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Progress on the horizontal gene transfer in parasitic plants
source:Key Laboratory for Plant Diversity and Biogeography of East Asia     author:SU Guiling     2014-01-23

New genes are critical for speciation, evolution and adaptation of species. Horizontal gene transfer (HGT) is an important way of acquiring new genes and its occurring scales and biological significance have been extensively investigated in prokaryotes and unicellular eukaryotes. In higher plants, HGT events have been found mainly between the organelle genomes from different plants and were rarely reported between the nuclear genomes of plants. 

Members from the groups of Dr. WU Jianqiang, Dr. HUANG Jinling, Dr. LI Suoping, and Dr. WEN Jianfan reported a newly evolved strictosidine synthase-like gene (SSL) in Brassicaceae was co-opted by two parasitic plants, the root parasitic plant Orobanche aegyptiaca and the stem parasitic plant Cuscuta australis, by independent HGT events. These findings were strongly supported by phylogenetic analysis and the identical unique amino acid residues and deletions of SSL sequences in the parasitic plants and in Brassicaceae. The presence of introns indicated that the transfer occurred directly by DNA integration in both parasites. Furthermore, positive selection was detected in the foreign SSL gene in O. aegyptiaca but not in C. australis. The expression of the foreign SSL genes in these two parasitic plants was detected in multiple development stages and tissues, and the foreign SSL gene was induced after wounding treatment in C. australis stems. These data imply that the foreign genes may still retain certain functions in the recipient species. The study suggests a potential role of the horizontally transferred genes in the evolution and adaptation to parasitic lifestyle or environment (http://www.biomedcentral.com/1471-2229/14/19/abstract). 

This work was supported by the grants from NSFC (No. 31301037) and NSF of Yunnan Province of China (No. 2013FB068) to Dr. Guiling Sun and the grants of Yunnan Recruitment Program of Experts in Sciences (No. 2012HA016) and the Thousand Youth Talents Program to Dr. Jianqiang Wu.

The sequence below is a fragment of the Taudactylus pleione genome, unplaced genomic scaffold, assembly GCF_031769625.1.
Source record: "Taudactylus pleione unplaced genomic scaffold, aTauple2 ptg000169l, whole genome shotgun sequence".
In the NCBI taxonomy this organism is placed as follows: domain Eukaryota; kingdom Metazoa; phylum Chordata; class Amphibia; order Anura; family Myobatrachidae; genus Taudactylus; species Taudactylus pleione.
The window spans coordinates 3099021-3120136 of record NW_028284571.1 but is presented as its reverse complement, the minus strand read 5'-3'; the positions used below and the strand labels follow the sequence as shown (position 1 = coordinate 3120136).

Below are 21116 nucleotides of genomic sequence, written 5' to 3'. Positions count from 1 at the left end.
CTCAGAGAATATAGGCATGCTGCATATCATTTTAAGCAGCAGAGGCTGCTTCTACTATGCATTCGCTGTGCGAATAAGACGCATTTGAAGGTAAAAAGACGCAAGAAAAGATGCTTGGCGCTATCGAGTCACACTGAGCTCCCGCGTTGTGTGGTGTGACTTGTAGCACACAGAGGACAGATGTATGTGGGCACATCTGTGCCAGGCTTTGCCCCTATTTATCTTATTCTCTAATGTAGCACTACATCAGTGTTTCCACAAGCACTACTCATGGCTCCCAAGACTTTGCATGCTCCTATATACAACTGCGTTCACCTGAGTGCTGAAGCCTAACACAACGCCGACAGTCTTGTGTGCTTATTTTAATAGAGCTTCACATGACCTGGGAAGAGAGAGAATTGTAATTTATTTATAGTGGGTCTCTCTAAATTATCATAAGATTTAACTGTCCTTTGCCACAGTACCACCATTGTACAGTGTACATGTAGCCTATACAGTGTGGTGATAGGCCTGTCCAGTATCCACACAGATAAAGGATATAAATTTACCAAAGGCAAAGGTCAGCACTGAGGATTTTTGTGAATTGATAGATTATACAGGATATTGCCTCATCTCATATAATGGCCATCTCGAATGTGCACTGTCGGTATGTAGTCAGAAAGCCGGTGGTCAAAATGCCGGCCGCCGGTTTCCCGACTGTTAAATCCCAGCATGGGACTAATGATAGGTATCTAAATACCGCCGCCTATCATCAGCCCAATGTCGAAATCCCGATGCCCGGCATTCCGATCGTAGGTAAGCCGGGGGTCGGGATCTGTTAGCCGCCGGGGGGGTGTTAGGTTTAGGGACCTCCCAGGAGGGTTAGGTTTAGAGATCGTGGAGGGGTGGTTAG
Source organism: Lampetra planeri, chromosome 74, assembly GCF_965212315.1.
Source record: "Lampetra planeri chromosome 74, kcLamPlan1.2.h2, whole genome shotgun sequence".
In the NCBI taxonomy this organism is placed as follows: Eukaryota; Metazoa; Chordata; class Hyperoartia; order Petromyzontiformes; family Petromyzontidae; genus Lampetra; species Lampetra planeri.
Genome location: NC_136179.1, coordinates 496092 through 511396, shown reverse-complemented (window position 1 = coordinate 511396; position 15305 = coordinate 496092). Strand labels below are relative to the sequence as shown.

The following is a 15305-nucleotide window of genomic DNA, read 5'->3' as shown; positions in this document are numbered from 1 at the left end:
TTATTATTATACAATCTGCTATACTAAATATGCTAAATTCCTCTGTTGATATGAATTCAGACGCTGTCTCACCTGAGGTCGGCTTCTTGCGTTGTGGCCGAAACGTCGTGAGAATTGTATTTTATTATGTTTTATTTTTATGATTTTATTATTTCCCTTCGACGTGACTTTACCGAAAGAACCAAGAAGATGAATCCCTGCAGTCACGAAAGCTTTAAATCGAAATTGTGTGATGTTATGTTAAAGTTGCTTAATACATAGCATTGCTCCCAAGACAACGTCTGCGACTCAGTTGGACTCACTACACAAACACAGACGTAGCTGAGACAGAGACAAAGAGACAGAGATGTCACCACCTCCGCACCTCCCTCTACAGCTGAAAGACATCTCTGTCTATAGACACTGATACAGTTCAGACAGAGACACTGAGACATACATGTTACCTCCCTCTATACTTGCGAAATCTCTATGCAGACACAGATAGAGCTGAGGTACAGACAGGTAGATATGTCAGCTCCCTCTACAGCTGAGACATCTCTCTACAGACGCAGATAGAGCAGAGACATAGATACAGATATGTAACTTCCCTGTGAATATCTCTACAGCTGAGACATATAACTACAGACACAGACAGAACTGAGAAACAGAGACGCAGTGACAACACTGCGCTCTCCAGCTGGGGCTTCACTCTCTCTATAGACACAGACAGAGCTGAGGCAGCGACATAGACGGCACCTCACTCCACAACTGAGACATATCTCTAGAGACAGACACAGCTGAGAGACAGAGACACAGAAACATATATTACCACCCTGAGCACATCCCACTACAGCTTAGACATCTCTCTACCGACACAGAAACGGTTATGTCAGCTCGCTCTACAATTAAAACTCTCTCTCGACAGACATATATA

Figure 1. Molecular phylogeny and partial alignment of the Brassicaceae-specific SSL proteins and the foreign SSLs in O. aegyptiaca and C. australis. Sequence IDs are shown after the species names. Numbers above or below the branches indicate bootstrap support values of maximum likelihood no less than 75%. The sequences from parasitic plants O. aegyptiaca and C. australis are highlighted in boxes. The respective partial protein sequences are shown on the right side of the species names and sequence IDs. The amino acids and the single amino acid deletion uniquely conserved in Group II are shaded. 


Figure 2. Expression level analyses of the CaSSL gene in C. australis during different developmental stages and after wounding treatment by qRT-PCR. A. Expression levels (±SE, n=5) of the CaSSL gene at different developmental stages and in different organs. 1, seeds; 2, just germinated seeds; 3, seedlings; 4, pre-haustoria; 5, stems; 6, shoot tips; 7, floral buds; 8, flowers; 9, capsules. A picture of each developmental stage was shown below its expression labeling. B. Expression levels (±SE, n=5) of the CaSSL gene after wounding treatment in stems. Asterisks indicate significant differences between treatment and 0-h time point (** P < 0.01; Student’s t-test). 


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